02/24/2016, 15.20
CHINA
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The "survival strategy" of religious NGOs in China

The meeting in Manila between leaders of Caritas Internationalis and Catholic members of non-governmental organizations of the mainland China bodes well for the future of the "third sector" in the Asian country. The Beijing government grants more space to social groups, and in some cases even allows for clear faith-based activities. This is because the spread of Christianity is now so broad that even the Party must take it into consideration. But behind these openings remains the authorities fear that NGOs can subvert the established order.

Beijing (AsiaNews) - The Chinese government needs non-governmental organizations, particularly those of a Christian matrix, since this religion is rapidly expanding in the country and love of neighbor is among its founding principles.

However, the party fears the "peaceful transformation" that NGOs can cause and the subsequent overthrow of the existing power system, and, as a direct consequence of this, is tightening controls while opening up new fields of work for religious groups.

This is shown by a study presented by two researchers at Cambridge and Oxford, who analyzed the "third sector" of a religious character in the Chinese world.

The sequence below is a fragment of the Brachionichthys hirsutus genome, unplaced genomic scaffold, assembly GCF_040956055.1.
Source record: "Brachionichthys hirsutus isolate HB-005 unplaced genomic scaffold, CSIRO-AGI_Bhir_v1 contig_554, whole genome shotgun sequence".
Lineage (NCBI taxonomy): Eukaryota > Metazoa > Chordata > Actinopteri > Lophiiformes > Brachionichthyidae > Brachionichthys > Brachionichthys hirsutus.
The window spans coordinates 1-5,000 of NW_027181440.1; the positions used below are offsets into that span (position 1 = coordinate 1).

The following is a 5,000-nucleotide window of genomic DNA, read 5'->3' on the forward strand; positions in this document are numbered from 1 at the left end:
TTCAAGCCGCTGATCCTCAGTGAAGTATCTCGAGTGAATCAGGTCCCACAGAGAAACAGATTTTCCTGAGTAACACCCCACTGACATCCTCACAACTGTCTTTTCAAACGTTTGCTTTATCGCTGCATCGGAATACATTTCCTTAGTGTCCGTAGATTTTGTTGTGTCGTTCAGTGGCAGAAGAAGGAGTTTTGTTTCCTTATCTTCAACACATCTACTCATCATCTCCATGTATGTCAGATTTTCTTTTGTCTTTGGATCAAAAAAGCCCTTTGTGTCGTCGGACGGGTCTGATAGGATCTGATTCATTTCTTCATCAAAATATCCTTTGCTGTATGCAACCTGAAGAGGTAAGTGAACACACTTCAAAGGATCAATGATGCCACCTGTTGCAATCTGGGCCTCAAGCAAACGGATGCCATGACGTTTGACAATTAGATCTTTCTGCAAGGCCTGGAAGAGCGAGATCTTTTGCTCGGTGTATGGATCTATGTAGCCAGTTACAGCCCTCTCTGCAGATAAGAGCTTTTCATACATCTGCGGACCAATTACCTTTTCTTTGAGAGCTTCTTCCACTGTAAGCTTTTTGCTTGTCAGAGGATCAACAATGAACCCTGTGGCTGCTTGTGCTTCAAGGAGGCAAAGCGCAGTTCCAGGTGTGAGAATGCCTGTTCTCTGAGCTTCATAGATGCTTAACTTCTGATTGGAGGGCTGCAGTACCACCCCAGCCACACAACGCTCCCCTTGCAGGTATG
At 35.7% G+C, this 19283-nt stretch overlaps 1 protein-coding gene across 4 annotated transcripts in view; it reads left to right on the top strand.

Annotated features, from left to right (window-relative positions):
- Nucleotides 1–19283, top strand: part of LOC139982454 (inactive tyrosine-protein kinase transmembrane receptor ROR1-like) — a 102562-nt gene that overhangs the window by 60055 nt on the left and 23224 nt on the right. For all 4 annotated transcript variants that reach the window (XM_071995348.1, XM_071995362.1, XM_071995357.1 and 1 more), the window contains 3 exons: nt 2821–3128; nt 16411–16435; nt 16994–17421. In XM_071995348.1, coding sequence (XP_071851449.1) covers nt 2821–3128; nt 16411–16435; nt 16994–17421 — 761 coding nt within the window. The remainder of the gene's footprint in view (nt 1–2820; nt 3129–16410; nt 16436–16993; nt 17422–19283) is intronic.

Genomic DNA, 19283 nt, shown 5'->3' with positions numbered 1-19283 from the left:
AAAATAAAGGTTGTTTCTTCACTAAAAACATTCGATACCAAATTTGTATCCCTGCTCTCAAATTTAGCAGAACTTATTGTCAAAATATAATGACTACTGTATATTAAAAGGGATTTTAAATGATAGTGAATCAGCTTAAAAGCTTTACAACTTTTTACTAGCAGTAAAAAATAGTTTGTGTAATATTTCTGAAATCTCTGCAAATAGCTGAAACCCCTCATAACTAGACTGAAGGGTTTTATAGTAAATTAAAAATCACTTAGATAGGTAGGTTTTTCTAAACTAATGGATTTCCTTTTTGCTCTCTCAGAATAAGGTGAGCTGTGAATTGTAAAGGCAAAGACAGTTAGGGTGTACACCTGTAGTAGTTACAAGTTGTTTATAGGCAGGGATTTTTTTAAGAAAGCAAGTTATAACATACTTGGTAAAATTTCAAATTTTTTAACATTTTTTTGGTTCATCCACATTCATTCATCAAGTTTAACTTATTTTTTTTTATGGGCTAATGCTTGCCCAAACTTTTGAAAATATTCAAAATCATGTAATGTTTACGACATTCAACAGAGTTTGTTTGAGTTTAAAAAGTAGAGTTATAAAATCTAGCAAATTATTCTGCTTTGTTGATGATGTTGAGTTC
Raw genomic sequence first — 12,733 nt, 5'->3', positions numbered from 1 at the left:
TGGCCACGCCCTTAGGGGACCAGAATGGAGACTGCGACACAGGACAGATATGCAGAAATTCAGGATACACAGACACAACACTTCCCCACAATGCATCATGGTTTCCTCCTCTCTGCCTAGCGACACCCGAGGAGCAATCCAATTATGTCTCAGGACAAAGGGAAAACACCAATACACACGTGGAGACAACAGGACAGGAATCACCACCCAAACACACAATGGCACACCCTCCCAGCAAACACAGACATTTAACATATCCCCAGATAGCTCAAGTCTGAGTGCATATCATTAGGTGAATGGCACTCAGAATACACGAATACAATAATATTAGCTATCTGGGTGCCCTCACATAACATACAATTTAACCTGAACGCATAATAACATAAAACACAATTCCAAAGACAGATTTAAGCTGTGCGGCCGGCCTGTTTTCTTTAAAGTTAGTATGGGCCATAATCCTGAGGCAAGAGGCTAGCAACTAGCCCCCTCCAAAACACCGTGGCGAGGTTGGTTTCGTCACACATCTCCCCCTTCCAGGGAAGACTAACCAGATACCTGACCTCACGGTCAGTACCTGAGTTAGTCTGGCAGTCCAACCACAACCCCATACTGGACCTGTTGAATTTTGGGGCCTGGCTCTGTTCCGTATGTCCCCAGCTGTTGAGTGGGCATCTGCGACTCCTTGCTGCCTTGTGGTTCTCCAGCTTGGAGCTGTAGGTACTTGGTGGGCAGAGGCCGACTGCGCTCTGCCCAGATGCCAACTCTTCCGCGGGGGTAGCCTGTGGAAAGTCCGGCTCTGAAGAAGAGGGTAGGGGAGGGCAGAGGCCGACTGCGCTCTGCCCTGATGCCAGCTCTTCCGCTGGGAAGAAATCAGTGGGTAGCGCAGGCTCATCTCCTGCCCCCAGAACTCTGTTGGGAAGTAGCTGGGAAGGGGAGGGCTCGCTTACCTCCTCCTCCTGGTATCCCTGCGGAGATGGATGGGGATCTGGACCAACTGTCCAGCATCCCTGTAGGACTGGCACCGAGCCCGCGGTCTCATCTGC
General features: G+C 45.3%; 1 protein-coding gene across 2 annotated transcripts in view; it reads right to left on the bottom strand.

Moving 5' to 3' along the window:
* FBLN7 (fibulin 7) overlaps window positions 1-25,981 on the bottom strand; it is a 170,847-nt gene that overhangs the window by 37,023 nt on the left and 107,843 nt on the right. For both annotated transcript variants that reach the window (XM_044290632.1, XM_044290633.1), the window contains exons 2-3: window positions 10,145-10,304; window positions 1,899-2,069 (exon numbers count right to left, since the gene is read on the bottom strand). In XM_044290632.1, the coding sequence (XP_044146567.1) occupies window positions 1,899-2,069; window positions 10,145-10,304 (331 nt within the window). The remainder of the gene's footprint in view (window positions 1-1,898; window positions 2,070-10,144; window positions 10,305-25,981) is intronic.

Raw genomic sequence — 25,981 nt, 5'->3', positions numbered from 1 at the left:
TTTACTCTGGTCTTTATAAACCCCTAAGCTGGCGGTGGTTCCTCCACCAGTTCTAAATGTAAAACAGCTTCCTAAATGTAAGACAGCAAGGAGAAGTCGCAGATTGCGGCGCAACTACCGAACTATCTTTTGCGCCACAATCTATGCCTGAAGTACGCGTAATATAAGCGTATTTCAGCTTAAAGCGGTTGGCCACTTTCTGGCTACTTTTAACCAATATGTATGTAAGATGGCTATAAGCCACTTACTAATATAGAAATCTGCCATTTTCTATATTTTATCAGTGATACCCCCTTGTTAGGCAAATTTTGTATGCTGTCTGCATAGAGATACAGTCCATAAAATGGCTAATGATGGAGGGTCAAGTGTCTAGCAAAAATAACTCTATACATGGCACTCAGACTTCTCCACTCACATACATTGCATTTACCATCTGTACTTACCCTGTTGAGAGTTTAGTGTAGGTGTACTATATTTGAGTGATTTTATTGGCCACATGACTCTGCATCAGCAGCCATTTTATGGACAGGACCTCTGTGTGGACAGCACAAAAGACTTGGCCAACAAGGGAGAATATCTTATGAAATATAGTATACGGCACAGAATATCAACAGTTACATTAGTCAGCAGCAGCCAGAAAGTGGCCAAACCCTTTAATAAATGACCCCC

These assessments are confirmed by the recently held meeting held in Manila, organized by Caritas Internationalis, which was also attended by representatives of some Catholic NGOs from mainland China. During the three days of meetings, possibilities for greater cooperation in the humanitarian level were discussed. The fact that the Chinese government has allowed the delegates to leave for the Philippines, said an AsiaNews source for, "is in itself a notable change".

However, when the situation at home for non-governmental groups seems to be the same of the last decade. A much-criticized draft law, submitted in July 2015, aims to revolutionize and worsen the NGOs working conditions and margins for maneuver and especially the religious ones. In addition, several articles appeared recently on state media denouncing that "too much power" had been granted by the executive to these realities.

At the moment, to be in accord with the law, NGOs must obtain a double permit: one from the Ministry of Civil Affairs or the Department of Civil Affairs (for the smaller bodies), and an official institution willing to act as "sponsor"(ie a guarantor) for the organization. The first is obtained if the body is in accordance with the Rules for the registration and administration, the latter only if the sponsor (literally "professional management unit" yewu zhuguan danwei 业务 主管 单位) is part of the government or the Party.